The second mate crossed over to the master’s left to use one of the two VHF radios located on the bridge-front console. One of the two VHF radios on the bridge-front console was used to maintain a listening watch on VHF channel 16 and the other to monitor the port’s working channel (in this case, channel 14). A portable VHF radio was normally reserved for berthing communications (channel 6). The second mate acknowledged Rubicon’s call on channel 14 and advised that the ship was standing by on channel 6.
At about the same time, the helmsman advised the master that the ship was no longer steering (with the ship’s decreasing speed). The master advised the helmsman that he was finished with the wheel and the helmsman promptly left the bridge for the aft mooring stations.
At about 1144, Rubicon’s crew again broadcast a call directed at Goliath, this time requesting a radio check on VHF channel 6. On board Goliath, the call from Rubicon was heard by the bridge team, most likely over the portable VHF mooring radio as it was the only radio tuned to channel 6. However, being unable to immediately locate the portable VHF radio, the second mate responded to Rubicon’s call using one of the VHF radios on the bridge-front console. The second mate then remained near the VHF radios, to the left of the master, while the chief mate went to locate the portable VHF mooring radio.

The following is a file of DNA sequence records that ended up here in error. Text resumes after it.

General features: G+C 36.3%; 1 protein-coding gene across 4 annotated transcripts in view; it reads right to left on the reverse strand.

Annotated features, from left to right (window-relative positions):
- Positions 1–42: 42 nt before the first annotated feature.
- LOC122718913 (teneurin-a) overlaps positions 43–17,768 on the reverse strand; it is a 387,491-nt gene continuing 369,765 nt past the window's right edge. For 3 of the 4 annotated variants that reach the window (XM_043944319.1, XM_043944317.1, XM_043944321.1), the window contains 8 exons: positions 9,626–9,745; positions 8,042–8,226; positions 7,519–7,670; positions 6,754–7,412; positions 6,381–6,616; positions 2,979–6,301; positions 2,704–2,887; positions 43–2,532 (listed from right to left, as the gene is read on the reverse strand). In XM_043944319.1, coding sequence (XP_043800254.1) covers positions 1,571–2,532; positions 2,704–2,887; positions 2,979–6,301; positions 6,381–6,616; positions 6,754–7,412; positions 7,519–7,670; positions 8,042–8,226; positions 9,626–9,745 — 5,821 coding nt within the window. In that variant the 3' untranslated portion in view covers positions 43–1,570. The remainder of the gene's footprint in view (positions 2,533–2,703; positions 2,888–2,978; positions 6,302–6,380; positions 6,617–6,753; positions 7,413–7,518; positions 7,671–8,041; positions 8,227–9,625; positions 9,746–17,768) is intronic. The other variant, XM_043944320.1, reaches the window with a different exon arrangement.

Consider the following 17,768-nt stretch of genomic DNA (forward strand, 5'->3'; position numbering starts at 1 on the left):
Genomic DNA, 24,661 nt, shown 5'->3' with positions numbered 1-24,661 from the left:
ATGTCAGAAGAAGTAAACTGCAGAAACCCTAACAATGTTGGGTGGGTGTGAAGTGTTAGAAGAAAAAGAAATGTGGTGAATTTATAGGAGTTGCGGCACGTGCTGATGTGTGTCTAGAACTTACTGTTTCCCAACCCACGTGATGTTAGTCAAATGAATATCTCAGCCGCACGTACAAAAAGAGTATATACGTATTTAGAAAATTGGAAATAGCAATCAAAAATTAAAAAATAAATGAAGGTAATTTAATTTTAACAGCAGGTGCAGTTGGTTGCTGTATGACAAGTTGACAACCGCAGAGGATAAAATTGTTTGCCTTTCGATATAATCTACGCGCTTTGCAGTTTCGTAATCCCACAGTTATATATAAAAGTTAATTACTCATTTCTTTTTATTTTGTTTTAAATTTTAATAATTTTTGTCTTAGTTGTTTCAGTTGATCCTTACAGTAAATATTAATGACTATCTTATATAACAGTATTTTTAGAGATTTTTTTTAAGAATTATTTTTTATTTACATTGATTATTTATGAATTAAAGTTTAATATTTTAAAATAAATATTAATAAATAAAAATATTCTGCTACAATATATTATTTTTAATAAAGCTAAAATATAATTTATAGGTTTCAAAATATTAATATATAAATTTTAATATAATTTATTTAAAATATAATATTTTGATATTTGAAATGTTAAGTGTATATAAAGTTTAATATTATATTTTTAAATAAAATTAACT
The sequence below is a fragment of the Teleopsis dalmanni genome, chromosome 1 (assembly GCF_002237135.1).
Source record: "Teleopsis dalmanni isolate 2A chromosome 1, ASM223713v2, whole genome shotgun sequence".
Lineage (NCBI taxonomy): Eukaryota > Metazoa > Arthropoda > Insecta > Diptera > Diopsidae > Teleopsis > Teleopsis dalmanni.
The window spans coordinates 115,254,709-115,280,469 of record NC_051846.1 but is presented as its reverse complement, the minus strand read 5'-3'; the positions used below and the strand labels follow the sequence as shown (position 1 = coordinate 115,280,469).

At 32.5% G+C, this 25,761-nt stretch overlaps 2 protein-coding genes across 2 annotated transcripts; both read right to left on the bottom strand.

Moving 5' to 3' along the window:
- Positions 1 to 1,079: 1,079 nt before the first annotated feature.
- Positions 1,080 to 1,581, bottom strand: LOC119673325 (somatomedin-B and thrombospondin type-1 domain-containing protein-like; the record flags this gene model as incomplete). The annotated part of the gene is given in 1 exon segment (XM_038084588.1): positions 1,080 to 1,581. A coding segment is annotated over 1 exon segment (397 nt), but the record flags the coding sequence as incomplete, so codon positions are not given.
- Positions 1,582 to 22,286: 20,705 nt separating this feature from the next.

At about 1145, the master used the main engine and bow thruster to commence slowly turning the ship to starboard in preparation to swing it onto a northerly heading for approaching the berth.
As was normal practice, the master then called out that he was ready to move out to the port bridge wing conning station to complete the swing and berth the ship. The second mate (who was closer to the port bridge wing door) recalled going out on to the bridge wing and taking control of the main engine, bow thruster and VecTwin steering system (joystick) on their respective panels on the port bridge wing console. Once the second mate confirmed that the wing console was ready, the master walked out and took the con at the port bridge wing conning station (Figure 4). The chief mate, who had walked to the bridge wing door and observed the second mate taking control of the propulsion and steering at the wing console, then left the bridge and went down to the mess room.